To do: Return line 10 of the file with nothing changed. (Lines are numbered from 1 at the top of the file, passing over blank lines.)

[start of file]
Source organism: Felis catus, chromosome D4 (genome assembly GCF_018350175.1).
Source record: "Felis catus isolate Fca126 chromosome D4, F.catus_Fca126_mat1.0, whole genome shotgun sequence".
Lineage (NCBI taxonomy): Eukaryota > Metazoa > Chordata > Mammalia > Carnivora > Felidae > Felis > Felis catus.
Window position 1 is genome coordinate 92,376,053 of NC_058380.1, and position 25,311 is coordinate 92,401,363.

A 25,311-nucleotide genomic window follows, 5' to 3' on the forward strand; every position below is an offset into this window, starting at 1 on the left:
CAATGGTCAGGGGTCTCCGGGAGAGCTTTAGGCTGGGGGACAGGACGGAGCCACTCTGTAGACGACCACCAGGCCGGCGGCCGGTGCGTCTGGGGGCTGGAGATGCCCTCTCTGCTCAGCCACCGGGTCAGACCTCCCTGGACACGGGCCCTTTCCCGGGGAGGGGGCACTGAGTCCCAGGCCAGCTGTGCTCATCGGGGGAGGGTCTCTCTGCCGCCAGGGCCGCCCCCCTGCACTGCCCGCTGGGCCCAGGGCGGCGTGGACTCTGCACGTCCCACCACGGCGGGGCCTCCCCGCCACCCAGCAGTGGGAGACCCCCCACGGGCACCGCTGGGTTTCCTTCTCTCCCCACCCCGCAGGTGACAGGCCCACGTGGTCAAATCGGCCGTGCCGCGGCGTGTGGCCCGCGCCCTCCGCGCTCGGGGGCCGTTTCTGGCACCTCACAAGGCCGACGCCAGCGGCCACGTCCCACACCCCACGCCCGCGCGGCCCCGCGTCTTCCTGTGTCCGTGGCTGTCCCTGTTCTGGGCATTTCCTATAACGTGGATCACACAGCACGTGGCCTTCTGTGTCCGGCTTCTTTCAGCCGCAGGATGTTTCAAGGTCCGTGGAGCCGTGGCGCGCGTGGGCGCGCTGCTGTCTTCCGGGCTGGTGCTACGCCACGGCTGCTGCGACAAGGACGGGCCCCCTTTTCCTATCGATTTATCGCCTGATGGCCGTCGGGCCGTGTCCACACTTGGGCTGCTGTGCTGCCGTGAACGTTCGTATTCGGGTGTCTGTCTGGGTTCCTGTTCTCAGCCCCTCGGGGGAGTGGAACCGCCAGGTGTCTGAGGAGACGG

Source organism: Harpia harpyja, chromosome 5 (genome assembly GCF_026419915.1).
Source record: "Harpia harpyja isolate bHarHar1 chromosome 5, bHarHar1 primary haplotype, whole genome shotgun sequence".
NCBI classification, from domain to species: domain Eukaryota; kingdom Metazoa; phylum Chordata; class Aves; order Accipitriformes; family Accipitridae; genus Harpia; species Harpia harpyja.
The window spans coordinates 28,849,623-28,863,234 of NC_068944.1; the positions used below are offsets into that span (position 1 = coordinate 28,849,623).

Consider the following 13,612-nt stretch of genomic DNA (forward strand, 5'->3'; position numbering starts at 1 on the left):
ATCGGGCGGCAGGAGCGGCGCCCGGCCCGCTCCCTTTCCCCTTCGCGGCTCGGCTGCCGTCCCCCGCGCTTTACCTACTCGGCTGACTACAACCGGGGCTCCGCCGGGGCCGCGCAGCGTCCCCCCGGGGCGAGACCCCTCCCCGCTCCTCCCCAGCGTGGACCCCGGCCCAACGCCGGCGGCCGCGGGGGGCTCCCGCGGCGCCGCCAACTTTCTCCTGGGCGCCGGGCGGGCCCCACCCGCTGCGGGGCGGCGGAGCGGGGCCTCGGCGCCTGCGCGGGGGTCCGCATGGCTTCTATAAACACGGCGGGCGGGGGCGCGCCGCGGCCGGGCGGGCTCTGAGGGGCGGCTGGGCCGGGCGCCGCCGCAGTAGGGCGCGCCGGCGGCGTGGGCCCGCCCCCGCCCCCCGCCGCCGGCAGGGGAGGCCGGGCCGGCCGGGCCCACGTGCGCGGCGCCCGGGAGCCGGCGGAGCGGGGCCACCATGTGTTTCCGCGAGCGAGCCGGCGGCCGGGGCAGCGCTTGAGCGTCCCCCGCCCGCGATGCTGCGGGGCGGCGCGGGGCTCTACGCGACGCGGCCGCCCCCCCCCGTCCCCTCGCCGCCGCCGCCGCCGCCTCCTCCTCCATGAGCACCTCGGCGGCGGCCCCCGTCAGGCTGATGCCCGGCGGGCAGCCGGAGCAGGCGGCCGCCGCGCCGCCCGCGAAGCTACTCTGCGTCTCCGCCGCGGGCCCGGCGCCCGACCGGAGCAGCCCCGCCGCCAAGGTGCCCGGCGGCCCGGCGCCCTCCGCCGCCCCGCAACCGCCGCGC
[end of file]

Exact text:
The window spans coordinates 28,849,623-28,863,234 of NC_068944.1; the positions used below are offsets into that span (position 1 = coordinate 28,849,623).